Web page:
The former Minneapolis police officer convicted of murdering George Floyd intends to appeal against his conviction and sentence.
Derek Chauvin will say the judge abused his discretion or erred during several key points in the case, according to documents filed on Thursday.
Chauvin said he intends to appeal on 14 grounds and, among them, claims Judge Peter Cahill abused his discretion when he denied a request to move the trial out of Hennepin County due to pre-trial publicity.
He also claimed the judge abused his discretion when he denied a request to sequester the jury for the duration of the trial, and when he denied requests to postpone the trial or grant a new one.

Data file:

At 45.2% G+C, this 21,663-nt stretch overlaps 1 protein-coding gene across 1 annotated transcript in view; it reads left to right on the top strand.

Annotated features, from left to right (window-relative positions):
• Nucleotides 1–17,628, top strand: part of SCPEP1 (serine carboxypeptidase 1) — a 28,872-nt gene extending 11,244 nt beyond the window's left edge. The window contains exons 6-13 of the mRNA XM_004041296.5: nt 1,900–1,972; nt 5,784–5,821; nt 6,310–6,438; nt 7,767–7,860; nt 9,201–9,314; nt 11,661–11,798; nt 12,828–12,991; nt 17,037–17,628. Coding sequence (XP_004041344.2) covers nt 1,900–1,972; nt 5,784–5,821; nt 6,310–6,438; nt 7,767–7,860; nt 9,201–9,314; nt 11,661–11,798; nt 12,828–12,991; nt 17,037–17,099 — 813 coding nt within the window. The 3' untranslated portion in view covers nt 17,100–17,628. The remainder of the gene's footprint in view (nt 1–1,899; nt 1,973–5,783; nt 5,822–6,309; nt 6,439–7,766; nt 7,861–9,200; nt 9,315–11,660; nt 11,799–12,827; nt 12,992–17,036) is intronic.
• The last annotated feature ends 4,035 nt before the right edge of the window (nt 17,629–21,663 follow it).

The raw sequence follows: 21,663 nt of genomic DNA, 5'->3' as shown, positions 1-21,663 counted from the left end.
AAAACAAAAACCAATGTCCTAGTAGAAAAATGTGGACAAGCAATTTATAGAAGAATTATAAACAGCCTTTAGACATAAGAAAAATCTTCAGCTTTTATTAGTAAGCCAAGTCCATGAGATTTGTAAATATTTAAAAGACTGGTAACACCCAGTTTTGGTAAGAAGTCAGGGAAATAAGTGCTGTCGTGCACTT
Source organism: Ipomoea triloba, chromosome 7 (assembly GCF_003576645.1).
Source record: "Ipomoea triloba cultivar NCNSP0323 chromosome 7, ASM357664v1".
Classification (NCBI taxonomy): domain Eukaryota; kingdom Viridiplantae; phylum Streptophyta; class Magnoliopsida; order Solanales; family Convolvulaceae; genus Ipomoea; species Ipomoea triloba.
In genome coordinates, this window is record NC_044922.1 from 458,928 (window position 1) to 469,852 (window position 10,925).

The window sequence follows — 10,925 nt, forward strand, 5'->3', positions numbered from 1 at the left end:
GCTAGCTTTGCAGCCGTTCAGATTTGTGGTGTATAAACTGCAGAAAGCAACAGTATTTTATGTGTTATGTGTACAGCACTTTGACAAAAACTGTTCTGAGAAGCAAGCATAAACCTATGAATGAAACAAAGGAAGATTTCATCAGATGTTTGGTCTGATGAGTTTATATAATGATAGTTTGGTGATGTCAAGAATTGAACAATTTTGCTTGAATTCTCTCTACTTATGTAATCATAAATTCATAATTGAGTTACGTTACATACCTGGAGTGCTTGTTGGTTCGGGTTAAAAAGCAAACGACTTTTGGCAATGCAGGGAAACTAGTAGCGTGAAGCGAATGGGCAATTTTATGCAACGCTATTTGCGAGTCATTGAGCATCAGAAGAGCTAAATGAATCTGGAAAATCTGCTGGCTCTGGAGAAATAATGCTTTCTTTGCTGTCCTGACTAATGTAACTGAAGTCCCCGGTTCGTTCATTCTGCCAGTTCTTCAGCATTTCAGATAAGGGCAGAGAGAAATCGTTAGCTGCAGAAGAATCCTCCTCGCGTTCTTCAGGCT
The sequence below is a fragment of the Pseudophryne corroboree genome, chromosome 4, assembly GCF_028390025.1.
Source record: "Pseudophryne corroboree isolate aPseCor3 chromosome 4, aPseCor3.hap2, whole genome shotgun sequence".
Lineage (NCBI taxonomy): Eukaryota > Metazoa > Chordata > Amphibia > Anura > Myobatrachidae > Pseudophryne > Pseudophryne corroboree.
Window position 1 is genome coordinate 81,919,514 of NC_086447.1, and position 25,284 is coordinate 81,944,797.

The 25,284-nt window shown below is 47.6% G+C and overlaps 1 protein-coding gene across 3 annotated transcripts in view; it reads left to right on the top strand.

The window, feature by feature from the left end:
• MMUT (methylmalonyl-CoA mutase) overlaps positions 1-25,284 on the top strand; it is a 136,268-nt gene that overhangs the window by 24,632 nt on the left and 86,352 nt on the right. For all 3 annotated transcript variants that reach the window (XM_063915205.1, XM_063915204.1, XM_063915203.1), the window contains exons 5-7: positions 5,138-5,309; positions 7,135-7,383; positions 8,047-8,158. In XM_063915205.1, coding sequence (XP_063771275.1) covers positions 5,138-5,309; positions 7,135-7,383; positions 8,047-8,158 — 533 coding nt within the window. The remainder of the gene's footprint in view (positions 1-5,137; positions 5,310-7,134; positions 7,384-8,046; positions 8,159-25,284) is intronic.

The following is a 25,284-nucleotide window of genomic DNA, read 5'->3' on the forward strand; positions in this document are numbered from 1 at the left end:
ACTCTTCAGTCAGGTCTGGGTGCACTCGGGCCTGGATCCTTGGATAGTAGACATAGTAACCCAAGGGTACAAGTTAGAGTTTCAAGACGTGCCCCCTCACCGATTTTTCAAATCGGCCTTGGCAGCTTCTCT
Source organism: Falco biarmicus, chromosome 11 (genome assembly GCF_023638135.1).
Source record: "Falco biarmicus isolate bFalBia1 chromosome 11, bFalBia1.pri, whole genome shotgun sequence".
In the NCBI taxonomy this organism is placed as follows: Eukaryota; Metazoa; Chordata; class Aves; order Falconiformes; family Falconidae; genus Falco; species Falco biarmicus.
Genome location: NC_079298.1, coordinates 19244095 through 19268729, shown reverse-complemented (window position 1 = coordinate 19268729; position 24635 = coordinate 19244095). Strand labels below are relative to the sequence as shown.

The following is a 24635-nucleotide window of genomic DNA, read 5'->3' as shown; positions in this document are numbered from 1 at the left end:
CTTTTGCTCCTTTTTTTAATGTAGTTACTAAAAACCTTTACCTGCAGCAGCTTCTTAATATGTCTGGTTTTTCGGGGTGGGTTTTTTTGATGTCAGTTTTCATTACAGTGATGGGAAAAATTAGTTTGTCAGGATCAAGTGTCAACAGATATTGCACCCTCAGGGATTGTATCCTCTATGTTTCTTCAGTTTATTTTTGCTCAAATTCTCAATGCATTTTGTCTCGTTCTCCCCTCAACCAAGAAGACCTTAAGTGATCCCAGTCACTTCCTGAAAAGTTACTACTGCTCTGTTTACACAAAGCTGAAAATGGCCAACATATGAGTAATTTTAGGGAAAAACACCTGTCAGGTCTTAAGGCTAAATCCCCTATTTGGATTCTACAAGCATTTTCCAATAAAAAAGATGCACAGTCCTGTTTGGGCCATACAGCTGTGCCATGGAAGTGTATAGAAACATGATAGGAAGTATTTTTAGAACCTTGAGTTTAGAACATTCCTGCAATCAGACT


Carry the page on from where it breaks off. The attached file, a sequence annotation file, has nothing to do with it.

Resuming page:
Chauvin was convicted earlier this year on state charges of second-degree unintentional murder, third-degree murder and second-degree manslaughter in Mr Floyd’s death.
He was sentenced to 22 and a half years – a sentence higher than the presumptive 12 and a half years after the judge agreed with prosecutors that there were aggravating factors in Mr Floyd’s death.
Chauvin has also been charged in federal court with violating Mr Floyd’s civil rights when he knelt on the black man’s neck for nearly 10 minutes as Mr Floyd was facedown on the pavement, not resisting and pleading for air, and pleaded not guilty to this.
All the grounds that Chauvin raised in his notice of intent to appeal had been raised previously by defence lawyer Eric Nelson as the case worked its way through the district court.